Splendor in the Glass
An examination of favorite spring tonics. Plus, Cantwell’s Tavern helps an Odessa landmark return to its roots, and check out a Giant Pit Stop at Dover International Speedway.
Our genes tell us we must pack a picnic and cheer on the horses at Winterthur or find a quiet meadow along the Brandywine or go to the beach. And we need something refreshing to drink—our picnic basket case of beer, chilled wines, pre-mixed cocktails.
Most caterers and beverage shop owners we consulted urged us to curb our enthusiasm, to keep our drink—like our food—simple. That means clear plastic or inexpensive glass barware, pre-mixed drinks with sane levels of alcohol, and minimal mixers and garnishes.
“I love drinks with bubbles in them—Prosecco, Moscato, Champagne,” says Susan Teiser of Montrachet Fine Foods in Centreville. And though we shouldn’t muck up expensive Champagne, Teiser adds flair to less-expensive sparklers with fresh strawberries or shots of liquid fruit and flowers.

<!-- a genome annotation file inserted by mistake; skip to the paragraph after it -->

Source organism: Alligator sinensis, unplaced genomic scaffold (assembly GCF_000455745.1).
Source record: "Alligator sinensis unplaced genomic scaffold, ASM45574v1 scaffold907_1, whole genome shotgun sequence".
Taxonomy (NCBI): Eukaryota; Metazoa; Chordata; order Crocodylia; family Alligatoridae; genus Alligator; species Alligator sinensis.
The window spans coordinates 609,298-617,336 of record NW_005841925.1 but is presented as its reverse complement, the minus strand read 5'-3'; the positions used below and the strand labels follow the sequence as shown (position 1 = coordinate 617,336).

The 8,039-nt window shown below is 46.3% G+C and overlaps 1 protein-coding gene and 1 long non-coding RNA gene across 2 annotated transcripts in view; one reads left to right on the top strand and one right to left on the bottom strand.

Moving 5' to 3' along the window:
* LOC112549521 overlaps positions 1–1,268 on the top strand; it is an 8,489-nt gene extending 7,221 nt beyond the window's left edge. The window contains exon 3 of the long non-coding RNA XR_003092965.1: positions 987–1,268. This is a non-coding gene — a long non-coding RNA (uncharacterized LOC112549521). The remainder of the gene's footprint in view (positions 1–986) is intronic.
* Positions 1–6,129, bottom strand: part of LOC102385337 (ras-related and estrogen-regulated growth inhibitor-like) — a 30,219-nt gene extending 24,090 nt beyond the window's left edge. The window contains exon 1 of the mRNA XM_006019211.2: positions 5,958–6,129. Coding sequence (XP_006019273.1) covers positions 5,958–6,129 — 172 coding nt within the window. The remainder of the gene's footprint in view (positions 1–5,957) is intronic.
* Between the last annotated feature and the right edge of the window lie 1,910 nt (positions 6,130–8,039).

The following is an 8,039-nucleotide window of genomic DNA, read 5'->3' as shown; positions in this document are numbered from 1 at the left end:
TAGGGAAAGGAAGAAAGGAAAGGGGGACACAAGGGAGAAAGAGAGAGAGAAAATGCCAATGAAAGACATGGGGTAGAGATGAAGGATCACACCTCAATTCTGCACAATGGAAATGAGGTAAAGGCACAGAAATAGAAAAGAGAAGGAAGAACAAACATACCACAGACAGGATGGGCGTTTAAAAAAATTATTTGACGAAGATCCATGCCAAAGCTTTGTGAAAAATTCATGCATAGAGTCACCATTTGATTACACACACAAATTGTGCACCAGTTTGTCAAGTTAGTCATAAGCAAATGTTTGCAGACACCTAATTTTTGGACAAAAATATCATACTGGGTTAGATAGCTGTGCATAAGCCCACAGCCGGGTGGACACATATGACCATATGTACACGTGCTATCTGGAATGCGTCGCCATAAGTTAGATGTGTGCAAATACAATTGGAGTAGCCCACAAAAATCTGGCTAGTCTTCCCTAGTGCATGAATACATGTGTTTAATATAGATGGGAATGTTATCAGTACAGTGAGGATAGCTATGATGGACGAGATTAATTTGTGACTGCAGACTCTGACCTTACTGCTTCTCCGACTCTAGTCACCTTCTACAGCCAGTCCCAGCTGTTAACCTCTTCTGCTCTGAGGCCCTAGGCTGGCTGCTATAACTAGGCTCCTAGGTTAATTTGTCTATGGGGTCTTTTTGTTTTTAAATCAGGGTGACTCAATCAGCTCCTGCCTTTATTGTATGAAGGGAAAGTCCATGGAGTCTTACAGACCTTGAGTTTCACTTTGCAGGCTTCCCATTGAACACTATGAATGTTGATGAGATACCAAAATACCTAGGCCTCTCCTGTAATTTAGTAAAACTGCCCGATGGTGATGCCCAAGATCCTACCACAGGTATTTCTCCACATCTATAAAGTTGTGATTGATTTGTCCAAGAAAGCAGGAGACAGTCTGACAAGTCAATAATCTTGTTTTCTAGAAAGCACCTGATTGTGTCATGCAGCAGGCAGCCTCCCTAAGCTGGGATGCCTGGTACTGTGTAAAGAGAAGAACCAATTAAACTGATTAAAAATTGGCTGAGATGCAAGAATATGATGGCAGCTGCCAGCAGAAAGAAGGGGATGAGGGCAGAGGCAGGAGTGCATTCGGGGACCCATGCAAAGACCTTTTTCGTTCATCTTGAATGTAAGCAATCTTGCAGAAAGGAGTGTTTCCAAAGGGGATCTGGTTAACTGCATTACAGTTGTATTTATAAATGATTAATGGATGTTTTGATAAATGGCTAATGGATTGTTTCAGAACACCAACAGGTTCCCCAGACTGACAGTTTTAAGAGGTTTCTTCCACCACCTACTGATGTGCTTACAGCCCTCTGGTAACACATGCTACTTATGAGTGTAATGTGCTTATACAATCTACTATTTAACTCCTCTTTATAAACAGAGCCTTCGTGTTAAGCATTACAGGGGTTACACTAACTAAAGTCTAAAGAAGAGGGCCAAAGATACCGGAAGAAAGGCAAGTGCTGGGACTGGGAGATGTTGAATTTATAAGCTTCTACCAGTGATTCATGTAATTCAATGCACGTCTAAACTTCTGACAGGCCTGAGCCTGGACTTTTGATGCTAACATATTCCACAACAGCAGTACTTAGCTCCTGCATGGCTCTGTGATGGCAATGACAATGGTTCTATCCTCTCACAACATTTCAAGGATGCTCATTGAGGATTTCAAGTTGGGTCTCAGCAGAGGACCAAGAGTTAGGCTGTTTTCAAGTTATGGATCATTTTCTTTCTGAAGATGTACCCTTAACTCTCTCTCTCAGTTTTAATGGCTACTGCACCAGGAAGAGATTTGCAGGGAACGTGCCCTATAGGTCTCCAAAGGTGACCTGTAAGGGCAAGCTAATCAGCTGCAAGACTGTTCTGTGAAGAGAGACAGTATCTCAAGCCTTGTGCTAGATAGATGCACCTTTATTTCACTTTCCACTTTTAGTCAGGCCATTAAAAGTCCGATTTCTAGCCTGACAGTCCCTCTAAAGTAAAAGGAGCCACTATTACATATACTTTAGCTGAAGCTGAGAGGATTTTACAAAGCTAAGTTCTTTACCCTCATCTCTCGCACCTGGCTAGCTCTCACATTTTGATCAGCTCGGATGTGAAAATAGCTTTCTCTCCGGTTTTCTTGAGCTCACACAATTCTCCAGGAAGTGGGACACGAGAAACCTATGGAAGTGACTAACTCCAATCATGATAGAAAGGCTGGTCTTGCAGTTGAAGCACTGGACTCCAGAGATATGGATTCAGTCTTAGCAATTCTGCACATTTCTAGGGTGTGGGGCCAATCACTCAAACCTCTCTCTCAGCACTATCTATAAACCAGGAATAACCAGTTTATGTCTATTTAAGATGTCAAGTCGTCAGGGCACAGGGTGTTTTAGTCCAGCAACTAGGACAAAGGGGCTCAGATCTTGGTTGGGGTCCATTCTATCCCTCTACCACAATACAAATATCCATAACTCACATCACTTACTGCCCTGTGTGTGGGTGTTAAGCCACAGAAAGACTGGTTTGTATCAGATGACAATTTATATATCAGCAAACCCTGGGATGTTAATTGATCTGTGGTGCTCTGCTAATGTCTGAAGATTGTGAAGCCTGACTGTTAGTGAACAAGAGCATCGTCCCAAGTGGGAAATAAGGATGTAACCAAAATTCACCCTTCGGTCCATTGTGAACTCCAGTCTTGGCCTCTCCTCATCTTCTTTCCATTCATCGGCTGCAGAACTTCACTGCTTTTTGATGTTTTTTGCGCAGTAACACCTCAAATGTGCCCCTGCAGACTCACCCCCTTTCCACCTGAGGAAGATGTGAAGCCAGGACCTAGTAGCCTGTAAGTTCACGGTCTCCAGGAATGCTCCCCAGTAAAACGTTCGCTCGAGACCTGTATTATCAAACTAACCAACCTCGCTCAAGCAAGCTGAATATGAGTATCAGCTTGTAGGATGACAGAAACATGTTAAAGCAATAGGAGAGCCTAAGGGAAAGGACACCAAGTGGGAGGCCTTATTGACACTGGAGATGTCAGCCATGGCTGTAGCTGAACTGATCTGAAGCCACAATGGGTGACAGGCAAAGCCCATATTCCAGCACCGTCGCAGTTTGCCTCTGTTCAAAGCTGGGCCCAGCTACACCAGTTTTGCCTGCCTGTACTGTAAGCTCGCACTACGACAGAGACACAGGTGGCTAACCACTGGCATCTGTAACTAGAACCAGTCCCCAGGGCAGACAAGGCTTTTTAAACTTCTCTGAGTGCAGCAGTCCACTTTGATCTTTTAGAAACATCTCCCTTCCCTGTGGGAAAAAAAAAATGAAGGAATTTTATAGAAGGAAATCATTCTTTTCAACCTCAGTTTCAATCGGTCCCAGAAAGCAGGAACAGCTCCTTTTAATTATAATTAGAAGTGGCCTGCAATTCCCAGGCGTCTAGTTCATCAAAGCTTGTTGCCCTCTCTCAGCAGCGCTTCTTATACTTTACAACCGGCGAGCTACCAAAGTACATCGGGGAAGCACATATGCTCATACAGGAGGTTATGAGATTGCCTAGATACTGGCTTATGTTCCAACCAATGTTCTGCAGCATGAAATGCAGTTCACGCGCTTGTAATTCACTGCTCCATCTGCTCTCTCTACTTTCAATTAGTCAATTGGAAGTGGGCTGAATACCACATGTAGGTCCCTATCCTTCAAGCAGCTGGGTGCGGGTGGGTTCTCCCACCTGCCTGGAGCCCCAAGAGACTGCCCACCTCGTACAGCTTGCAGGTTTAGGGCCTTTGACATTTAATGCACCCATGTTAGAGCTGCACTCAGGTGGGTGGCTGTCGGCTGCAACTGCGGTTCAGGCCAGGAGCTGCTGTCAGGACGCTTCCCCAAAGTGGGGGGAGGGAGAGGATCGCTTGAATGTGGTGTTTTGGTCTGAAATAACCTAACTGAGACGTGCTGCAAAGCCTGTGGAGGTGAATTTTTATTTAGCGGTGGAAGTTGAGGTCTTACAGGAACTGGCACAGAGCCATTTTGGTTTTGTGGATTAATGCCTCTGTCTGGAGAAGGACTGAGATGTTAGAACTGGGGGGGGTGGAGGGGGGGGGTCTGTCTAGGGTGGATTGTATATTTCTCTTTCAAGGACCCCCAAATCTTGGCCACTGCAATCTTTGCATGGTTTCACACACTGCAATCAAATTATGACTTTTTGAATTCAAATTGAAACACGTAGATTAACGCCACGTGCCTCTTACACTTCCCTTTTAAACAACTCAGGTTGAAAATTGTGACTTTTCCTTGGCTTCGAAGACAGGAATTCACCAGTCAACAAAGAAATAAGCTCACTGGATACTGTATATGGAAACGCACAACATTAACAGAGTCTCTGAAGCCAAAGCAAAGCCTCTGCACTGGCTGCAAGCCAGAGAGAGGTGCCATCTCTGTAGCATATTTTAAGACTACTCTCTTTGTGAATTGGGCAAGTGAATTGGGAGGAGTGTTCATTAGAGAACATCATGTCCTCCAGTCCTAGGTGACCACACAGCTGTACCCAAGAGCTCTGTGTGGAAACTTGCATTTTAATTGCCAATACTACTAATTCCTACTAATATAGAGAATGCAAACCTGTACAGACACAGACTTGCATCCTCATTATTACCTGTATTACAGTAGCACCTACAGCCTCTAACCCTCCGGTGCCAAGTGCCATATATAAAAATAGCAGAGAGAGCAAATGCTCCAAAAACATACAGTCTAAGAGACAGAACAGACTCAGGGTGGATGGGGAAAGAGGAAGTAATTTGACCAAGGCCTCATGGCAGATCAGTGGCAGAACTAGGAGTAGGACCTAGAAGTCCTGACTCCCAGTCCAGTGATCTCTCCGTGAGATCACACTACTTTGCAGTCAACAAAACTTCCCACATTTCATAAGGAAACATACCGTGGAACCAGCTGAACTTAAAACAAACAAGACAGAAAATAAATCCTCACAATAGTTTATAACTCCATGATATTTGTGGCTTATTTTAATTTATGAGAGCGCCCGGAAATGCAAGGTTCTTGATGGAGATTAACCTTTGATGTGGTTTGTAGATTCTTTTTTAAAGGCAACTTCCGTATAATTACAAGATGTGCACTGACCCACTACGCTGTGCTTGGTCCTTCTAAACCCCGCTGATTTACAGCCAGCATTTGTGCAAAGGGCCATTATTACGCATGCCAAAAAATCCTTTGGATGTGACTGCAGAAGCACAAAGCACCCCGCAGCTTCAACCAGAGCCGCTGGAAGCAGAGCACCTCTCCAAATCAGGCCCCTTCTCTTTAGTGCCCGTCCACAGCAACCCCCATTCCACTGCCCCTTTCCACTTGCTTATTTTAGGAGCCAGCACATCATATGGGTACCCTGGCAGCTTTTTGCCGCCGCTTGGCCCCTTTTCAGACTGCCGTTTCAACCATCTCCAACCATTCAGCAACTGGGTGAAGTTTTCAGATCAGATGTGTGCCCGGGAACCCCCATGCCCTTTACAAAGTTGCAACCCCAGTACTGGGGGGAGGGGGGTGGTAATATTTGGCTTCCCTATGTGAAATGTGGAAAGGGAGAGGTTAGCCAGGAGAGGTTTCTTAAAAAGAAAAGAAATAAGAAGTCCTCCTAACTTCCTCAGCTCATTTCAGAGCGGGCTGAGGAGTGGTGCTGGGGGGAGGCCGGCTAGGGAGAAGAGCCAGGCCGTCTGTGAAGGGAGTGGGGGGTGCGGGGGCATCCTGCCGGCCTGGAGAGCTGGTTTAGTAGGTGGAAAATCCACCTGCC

“Add a splash of St. Germain elderflower liqueur to sparkling wine for a nice touch of spring,” says Frank Pagliaro of Frank’s Union Wine Mart in Wilmington. “It’s Longwood Gardens in a flute.” Linda Collier of Collier’s of Centreville likes mixing the traditional cassis-flavored Kier with a kick of Malibu rum. Pomegranate liqueur is a favorite addition for Teiser.
Complex wines are wasted in the informality of alfresco dining, so try crisp but floral whites—Collier argues for Riesling, Sauvignon Blanc and Vinho Verde—and for lighter, spicy reds such as Beaujolais or red Cotes-du-Rhone. Ryan German, who caters at his Caffé Gelato in Newark, likes the picnic versatility of a Bouchaine Pinot Noir.
For mixed drinks, Pagliaro finds basic red sangria as essential as little black dresses for French women. Just marinate fresh fruits in leftover 2010 Beaujolais nouveau and Cointreau, he says. “Mojitos also always get me going in springtime, and I add spice with Domaine de Canton ginger liqueur.”
Teiser has a simpler idea that serves everyone, even designated drivers and kids: Add a lime to lemonade or cranberry juice for those who don’t drink, and for those who never touch virgin fruit juices, add vodka or gin on the spot.